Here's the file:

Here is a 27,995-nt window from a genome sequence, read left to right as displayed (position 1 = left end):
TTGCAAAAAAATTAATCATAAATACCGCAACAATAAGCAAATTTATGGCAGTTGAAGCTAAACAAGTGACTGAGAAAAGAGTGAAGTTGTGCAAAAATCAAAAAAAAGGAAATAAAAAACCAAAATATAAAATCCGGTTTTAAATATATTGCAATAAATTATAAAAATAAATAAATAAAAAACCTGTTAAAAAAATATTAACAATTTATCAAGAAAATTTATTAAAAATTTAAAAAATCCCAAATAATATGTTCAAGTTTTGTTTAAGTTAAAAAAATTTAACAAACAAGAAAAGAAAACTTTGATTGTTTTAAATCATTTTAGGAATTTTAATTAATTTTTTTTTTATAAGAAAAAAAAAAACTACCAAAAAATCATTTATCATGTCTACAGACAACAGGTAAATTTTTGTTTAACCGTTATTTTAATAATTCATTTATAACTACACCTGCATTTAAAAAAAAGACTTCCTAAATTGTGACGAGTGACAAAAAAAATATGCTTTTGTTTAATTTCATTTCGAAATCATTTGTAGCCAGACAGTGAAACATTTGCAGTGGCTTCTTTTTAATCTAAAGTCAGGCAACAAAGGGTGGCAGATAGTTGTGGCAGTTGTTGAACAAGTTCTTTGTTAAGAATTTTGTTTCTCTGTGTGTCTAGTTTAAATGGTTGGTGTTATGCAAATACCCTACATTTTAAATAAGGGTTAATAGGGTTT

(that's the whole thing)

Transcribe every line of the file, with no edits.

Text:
Here is a 27,995-nt window from a genome sequence, read left to right as displayed (position 1 = left end):
TTGCAAAAAAATTAATCATAAATACCGCAACAATAAGCAAATTTATGGCAGTTGAAGCTAAACAAGTGACTGAGAAAAGAGTGAAGTTGTGCAAAAATCAAAAAAAAGGAAATAAAAAACCAAAATATAAAATCCGGTTTTAAATATATTGCAATAAATTATAAAAATAAATAAATAAAAAACCTGTTAAAAAAATATTAACAATTTATCAAGAAAATTTATTAAAAATTTAAAAAATCCCAAATAATATGTTCAAGTTTTGTTTAAGTTAAAAAAATTTAACAAACAAGAAAAGAAAACTTTGATTGTTTTAAATCATTTTAGGAATTTTAATTAATTTTTTTTTTATAAGAAAAAAAAAAACTACCAAAAAATCATTTATCATGTCTACAGACAACAGGTAAATTTTTGTTTAACCGTTATTTTAATAATTCATTTATAACTACACCTGCATTTAAAAAAAAGACTTCCTAAATTGTGACGAGTGACAAAAAAAATATGCTTTTGTTTAATTTCATTTCGAAATCATTTGTAGCCAGACAGTGAAACATTTGCAGTGGCTTCTTTTTAATCTAAAGTCAGGCAACAAAGGGTGGCAGATAGTTGTGGCAGTTGTTGAACAAGTTCTTTGTTAAGAATTTTGTTTCTCTGTGTGTCTAGTTTAAATGGTTGGTGTTATGCAAATACCCTACATTTTAAATAAGGGTTAATAGGGTTT